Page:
A 7-county party

Valley Voice


Many years ago, a young man at an Overland Park car rental agency, trying to be congenial, asked where I was headed.

“Hutchinson,” I said.

His face turned to a grimace. “Why?” he said. He could not fathom how anyone in that area could be concerned with anything or anyone west of, say, Topeka.

I found then, as an editor in Olathe in the mid-’80s, that Johnson County seemed to mirror the cultural boundaries and attitudes of the state. Many who lived in northeast Johnson County – Prairie Village, Mission Hills, Westwood  (the police in Westwood drove Cadillacs) – looked down on those who lived south and west, in places like Olathe or Gardner.

At the time, Gardner and Edgerton were still rural towns, or trying to be. Olathe, the county seat, had grown from a town of 11,000 to a city of 40,000. In Johnson County, agriculture had given way to a new row crop – houses with rooftops to the horizon.

In the 40 years since, Olathe has added 100,000 to its population. Growth in Johnson County has not subsided and the attitudes have not much changed. The northeast is with it, where things are happening. Elsewhere, crickets.


The 2020 census tells us that the northeast remains the incubator of Kansas population growth and Johnson County (pop. 609,863) is the wellspring. Around it four adjacent counties – Douglas, Wyandotte, Leavenworth and Shawnee  – add to a surge; while Kansas’ 2020 population ( 2.94 million) grew by 84,762, the five northeast counties grew by more than 92,000. Those counties have a combined population of more than 1.15 million.

There are pockets of development elsewhere, for example Riley (Manhattan) and Geary Counties, and small gains in a few western places. But overall, expansion was in cities and suburbs. Sedgwick County (623,824) and neighboring Butler (67,380) are up a combined five percent to 591,204.


Legislators are sifting the numbers for a reapportionment, looking to draw new boundaries for districts that send representatives and senators to Topeka and Washington.

The U.S. population, 331,449,281,  divided by the number of U.S. House districts (435), comes to 761,950 constituents ( give or take a few thousand) for each member of the U.S. House.

According to Kansas’ population, each of 125 state representatives should serve roughly 23,500 constituents and 40 state senators, 73,450, give or take a few hundred. The metropolitan areas will gain voice in Topeka and rural regions will lose.

Johnson and Wyandotte Counties currently elect 10 of Kansas’ 40 state senators; Douglas, Leavenworth and Shawnee Counties elect another seven. Sedgwick and Butler Counties elect nine senators. Combined, the seven counties elect  26 senators. Given their population gains, at least one more senator will represent territory in the northeast and perhaps another in the Wichita area.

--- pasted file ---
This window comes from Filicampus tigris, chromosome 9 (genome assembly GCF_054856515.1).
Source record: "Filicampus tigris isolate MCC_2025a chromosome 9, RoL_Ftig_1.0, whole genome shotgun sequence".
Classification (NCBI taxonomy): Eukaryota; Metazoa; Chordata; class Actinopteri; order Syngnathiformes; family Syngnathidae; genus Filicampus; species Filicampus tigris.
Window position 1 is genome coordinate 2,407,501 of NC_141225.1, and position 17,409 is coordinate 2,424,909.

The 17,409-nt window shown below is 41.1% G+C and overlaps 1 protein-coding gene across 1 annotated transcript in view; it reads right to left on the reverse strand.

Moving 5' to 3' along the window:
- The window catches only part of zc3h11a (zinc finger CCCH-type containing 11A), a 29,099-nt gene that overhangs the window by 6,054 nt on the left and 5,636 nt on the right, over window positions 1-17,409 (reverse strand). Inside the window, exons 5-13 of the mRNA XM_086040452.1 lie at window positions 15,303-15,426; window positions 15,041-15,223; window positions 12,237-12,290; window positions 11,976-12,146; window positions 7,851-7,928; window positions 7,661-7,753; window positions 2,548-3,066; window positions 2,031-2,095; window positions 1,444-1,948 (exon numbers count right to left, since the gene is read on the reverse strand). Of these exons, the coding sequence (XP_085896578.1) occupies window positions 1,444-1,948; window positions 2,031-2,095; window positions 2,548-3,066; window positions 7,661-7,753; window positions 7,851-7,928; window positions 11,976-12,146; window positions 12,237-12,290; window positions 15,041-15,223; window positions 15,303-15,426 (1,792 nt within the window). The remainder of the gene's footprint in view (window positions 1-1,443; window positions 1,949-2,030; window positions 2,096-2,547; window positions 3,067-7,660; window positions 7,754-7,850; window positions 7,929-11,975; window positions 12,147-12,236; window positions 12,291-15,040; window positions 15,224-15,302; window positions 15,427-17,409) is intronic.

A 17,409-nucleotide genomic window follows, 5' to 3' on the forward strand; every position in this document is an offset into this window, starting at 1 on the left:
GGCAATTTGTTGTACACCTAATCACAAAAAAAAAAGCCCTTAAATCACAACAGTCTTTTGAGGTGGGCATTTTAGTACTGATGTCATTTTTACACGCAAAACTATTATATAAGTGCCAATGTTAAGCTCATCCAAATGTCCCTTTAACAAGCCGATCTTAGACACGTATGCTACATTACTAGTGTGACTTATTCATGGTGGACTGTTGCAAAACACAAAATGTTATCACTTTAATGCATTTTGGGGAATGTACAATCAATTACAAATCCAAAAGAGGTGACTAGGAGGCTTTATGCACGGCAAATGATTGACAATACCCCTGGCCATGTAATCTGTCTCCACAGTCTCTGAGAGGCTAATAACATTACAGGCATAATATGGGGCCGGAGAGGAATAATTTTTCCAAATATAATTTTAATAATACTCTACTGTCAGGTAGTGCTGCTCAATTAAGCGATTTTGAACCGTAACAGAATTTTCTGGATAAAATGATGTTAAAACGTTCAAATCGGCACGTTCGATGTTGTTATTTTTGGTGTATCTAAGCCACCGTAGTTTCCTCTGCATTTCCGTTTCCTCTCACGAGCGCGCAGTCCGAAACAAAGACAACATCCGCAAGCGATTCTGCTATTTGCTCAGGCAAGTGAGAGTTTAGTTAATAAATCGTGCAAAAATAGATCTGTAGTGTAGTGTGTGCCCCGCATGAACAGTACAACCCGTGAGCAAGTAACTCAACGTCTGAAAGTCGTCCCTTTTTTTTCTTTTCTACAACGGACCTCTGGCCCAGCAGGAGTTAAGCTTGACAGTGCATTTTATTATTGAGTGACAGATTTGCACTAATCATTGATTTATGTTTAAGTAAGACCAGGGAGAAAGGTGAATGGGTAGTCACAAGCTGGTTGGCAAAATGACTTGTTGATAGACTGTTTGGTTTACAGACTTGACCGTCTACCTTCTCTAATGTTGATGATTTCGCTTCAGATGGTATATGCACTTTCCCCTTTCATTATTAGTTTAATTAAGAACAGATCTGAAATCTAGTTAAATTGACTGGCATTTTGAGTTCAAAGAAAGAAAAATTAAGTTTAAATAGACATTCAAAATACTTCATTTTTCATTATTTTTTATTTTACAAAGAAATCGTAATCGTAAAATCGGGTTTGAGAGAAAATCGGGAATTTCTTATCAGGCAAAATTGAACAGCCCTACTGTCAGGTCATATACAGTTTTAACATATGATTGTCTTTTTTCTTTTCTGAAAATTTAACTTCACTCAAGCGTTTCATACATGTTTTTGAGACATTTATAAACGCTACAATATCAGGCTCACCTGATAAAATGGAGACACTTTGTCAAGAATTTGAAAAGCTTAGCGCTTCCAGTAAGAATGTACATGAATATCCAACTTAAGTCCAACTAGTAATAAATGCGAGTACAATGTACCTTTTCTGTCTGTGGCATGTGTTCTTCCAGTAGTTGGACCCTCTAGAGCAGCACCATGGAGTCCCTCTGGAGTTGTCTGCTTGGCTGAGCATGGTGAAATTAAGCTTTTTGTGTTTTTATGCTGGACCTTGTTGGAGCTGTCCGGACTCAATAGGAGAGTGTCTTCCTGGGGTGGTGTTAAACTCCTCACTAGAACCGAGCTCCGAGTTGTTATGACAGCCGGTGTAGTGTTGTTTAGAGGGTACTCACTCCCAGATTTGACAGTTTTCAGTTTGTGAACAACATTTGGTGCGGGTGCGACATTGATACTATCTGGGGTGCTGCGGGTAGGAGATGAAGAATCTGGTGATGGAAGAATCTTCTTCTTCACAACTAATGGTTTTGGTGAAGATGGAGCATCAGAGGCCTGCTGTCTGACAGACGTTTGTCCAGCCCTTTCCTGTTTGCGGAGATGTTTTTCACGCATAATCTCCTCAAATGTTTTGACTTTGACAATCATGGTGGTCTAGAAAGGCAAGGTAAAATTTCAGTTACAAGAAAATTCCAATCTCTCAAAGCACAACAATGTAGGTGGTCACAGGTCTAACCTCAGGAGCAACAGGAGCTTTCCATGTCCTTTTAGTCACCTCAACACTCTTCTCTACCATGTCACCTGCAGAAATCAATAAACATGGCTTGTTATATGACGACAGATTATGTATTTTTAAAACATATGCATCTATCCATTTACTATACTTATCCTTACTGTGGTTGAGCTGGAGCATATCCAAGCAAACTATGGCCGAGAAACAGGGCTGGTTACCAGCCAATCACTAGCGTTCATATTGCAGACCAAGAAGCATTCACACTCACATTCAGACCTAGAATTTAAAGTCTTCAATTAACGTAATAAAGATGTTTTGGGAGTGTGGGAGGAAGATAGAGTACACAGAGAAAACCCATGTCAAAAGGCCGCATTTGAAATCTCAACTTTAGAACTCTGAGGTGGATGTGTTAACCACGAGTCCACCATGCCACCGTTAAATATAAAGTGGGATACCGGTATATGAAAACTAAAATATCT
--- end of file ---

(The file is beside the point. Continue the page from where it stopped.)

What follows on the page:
Western Kansas –  46 counties from Highway 181 west –  sends four state senators to Topeka from the 33rd, 38th, 39th and 40th districts. Population losses are not likely to cost the area a senator but the size of those districts is bound to increase. (The 40th district alone, 13½ northwest counties, already covers roughly 100 miles by 140 miles.) According to the census, the four western senators need to find at least 18,000 more constituents to meet minimum reapportionment goals. Western districts must shift east;  Colorado is out of bounds.

Republicans may again draw new borders to their liking unless, as happened in 2011, a court intervenes and crafts more equitable and practical boundaries.


But attitudes and inclinations are rarely corralled by a map line; they shift like the weather, blowing in and out with the times. Life changes, moods are altered.

Reapportionments in the past half-century have coincided with a decline of Democrats in the Legislature. Even as boundaries were shifting, in the 1970s, that party kept a strong presence in Topeka and across Kansas. The metro areas sent Democrats to the House and Senate. In the west, they were a force in Reno, Rice, Ellsworth, Ellis and Thomas Counties.

This happened because Democratic candidates engaged with Republican voters in conservative Kansas. John  Carlin, as House speaker and later as governor, crossed the state to speak for local candidates. So did State Treasurer Joan Finney, a popular Democrat who later became Kansas’ first female governor. They connected with conservatives, listened to them, convinced them to help elect Democrats.

Today, another story. The Democrats seem to believe, as that young man at the car rental agency, that nothing of significance lies beyond the urban northeast or metropolitan Sedgwick. They think the census tells them they can campaign in seven populous counties and win elections. Why bother with anything or anyone else?


  1. I ran in the 40th Senate District last year as a proud Democrat. I was beaten nearly three-to-one. I don’t care about the margin. All I cared about is bringing a different message, a message of renewal that rural Kansas counts. That it matters that education from pre-K to college be properly funded and that Medicaid be properly funded. The other stuff Republicans care about is simply red meat.

    I later ran as National Committeeman for the Kansas Democrats. Unless we become a 105-party county, instead of what’s really a five-county party (WyCo, JoCo, Douglas, Shawnee, and Sedgwick) our aims for rural Kansas will be ignored.

    John, I’m tired of our part of the country being ignored as “why care” region. I’ve dug myself in here over a 40+ year career as a reporter. That’s why I care.


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